20 Interesting Facts About Werewolves You Need To Know
Werewolves, much like vampires, are said to be mythical creatures. However, tales of these dreaded beasts have been told for centuries now. The giant shape shifter is said to have a certain hunger for raw flesh, and has now become one of the most popular horror creatures in existence. Somehow, though, many people don’t know very much about said creature. Here are 20 facts you should probably know in case one ever moves into your neighborhood.
The original world werewolf comes from the Old English compound of “were” – which means man, and “wulf,” meaning wolf.
Werewolves are sometimes known as “Lycanthropes,” which comes from Ancient Greek wording. The origin of this name is said to have come from the 5th Century BC, when Greek historian Herodotus mentioned a trice from Scythia that could transform into a wolf.
“Clinical Lycranthopy” is a real health condition that someone was diagnosed with by the 2nd century famous Greek surgeon and physician Galen of Pergamon. The patient was having a psychotic episode that made him believe he could transform into a wolf.
Werewolves, as an idea, became widespread throughout Europe. Almost every single country on the continent had some tale or myth regarding the monster at some point in their time.
Just in Case
In 1999, throughout the United States of America, around 907 people took out an insurance policy against themselves just in case they turned into a werewolf on the full moon.
Werewolves are said to have supernatural healing that makes them completely immune to damage from an ordinary weapon. However, thanks to the Beast of Gevaudan, a silver bullet or object is supposed to hurt them.
Wolf attacks tend to be an incredibly rare occurrence, though it isn’t unheard of. In 1996, a pack of wolves in Uttar Pradesh, India, attacked the village repeatedly. The wolves focused on children, eating a few of them before taking off. The villagers thought it was werewolves attacking.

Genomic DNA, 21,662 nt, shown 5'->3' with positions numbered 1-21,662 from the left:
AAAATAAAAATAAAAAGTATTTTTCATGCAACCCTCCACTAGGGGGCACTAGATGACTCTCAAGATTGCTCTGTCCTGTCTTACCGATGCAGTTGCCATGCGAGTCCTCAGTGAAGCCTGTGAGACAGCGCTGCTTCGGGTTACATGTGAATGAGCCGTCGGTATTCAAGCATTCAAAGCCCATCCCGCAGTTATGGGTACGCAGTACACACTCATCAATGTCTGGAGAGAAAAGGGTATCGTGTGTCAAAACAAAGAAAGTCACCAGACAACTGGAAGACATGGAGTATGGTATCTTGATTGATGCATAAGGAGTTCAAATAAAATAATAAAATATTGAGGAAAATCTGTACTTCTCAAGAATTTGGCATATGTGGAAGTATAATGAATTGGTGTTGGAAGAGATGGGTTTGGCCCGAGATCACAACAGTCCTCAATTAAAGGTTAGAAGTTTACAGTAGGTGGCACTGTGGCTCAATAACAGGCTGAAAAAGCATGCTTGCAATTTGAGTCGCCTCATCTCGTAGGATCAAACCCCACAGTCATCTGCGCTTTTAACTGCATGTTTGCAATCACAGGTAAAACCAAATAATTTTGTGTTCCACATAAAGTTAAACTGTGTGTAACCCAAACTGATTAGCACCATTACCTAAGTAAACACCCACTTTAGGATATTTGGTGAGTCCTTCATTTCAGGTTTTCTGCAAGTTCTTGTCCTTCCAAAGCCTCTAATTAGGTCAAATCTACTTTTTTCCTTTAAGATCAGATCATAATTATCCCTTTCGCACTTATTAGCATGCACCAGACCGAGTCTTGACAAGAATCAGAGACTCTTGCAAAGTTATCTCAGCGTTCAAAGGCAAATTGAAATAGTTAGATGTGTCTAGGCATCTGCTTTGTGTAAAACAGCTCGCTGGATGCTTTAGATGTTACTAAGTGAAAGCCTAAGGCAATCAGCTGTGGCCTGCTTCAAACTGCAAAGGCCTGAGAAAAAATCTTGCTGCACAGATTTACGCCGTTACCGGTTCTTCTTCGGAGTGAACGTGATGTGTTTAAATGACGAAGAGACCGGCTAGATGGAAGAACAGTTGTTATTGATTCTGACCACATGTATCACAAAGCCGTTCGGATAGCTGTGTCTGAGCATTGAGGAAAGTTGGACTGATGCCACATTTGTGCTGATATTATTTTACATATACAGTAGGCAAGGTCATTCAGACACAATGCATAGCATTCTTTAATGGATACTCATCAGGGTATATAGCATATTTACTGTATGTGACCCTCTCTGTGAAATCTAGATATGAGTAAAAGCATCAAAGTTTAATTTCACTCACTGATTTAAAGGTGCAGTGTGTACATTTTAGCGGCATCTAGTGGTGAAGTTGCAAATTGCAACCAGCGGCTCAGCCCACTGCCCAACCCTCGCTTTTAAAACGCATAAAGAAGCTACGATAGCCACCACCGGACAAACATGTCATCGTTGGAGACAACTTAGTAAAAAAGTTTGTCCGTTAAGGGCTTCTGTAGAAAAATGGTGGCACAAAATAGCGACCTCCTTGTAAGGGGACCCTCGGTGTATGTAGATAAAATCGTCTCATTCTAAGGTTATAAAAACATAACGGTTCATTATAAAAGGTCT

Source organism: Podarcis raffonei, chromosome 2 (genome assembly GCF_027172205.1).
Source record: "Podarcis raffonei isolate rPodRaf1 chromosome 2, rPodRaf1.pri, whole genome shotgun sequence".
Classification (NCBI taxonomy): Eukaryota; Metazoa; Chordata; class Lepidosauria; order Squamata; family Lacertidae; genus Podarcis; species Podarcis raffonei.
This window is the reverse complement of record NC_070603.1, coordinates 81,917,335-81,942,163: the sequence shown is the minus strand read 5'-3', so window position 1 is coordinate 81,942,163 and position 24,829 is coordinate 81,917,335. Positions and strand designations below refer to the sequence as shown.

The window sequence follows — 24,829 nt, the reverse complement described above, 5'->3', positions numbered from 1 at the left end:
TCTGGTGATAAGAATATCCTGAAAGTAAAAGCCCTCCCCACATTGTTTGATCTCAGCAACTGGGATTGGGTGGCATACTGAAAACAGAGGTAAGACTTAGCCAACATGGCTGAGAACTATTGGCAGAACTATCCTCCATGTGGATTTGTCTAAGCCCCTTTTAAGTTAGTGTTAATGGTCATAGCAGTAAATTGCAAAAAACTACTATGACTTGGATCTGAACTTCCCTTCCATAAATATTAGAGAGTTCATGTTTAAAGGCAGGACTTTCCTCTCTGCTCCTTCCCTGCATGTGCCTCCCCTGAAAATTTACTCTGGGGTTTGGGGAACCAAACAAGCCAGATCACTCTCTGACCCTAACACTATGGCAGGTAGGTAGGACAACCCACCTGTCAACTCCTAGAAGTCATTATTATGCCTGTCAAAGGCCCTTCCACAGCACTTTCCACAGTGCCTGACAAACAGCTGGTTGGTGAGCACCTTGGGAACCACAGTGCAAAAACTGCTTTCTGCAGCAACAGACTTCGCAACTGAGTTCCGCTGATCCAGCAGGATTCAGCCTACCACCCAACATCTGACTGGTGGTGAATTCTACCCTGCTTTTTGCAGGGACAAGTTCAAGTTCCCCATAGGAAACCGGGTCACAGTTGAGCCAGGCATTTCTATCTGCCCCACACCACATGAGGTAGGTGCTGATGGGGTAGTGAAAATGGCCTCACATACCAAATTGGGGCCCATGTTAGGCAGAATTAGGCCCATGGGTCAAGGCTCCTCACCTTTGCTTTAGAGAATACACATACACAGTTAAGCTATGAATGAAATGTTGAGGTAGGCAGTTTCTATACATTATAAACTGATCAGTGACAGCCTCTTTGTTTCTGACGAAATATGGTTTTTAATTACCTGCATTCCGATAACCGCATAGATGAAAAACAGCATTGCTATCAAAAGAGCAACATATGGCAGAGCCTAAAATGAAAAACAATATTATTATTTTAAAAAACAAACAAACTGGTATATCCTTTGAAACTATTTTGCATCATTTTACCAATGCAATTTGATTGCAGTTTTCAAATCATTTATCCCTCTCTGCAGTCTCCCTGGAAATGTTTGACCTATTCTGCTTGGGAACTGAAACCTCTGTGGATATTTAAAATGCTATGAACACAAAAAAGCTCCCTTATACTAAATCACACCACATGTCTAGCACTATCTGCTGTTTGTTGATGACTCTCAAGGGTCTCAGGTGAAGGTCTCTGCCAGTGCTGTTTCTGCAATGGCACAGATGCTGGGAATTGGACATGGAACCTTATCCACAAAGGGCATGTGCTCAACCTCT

Werewolves became popular in Gothic horror during the beginning of the 19th century. Their popularity only increased from there, leading to the first mainstream film in 1935, Werewolf of London.
During World War 2, Adolf Hitler had always had an odd fascination with occultism and German mythology. He used “Werwolf” as a codename for one of his major headquarters during the war.
Werewolves were said to be recognized easily, even in their human form, according to European legends, thanks to several physical traits. Curved fingernails and a unibrow were the two main traits said to mark a wolf.
The appearance of a werewolf was said to change drastically by the region where it was located. Typical attributes remained, such as being larger than a regular wolf, a human voice and eyes, the ability to walk on hind legs, and more.
There are numerous “guaranteed” ways to become a werewolf, such as inheritance, being bitten, a curse from a gypsy, wearing a wolf-skin belt, drinking water from a werewolf’s footprint, or sleeping outside with the full moon shining on your face.
Removing the ability to become a werewolf was achievable, according to medical professionals. Using Aconitum, a rare flowering plant, or piercing a werewolf’s hands with nails were both said to cure them.
Beast of Gevaudan
Between 1764 and 1767, the Gevaudan province in south-central France was terrorized by a large wolf-like creature. The beast attacked over 200 people, killing and eating around 100 of them. At the time, everyone thought it to be a werewolf.
Werewolves often fight vampires in many of the stories and movies we’ve seen, but a dead werewolf is said to be reborn as a vampire in his next lifetime.
In Viking Scandinavia, stories of warriors dressed up in wolf skin were said to have the ability to take on the spirit of the wolf in battle. They felt no pain and killed their enemy in frenzied states.
In some countries, wolves could not be located, so the society came up with something a little different. In South America, the “Werepuma” could be found, in Asia, the “Weretiger” was notable, and in Africa, the “Werehyena” was fearsome.
In Armenia, people believed that should a woman be convicted of a deadly sin, then she would transform into a werewolf and spend the next seven years in this state. Werewolves don’t only need to be males.
The idea that being a werewolf could be transmitted through something such as a bite is said to have come from a disease, such as rabies, being brought about through a bite by an animal.
The spread of werewolf tales into the Americas is said to have happened in the 16th century, thanks to the European colonists making their way to the new lands for settlement.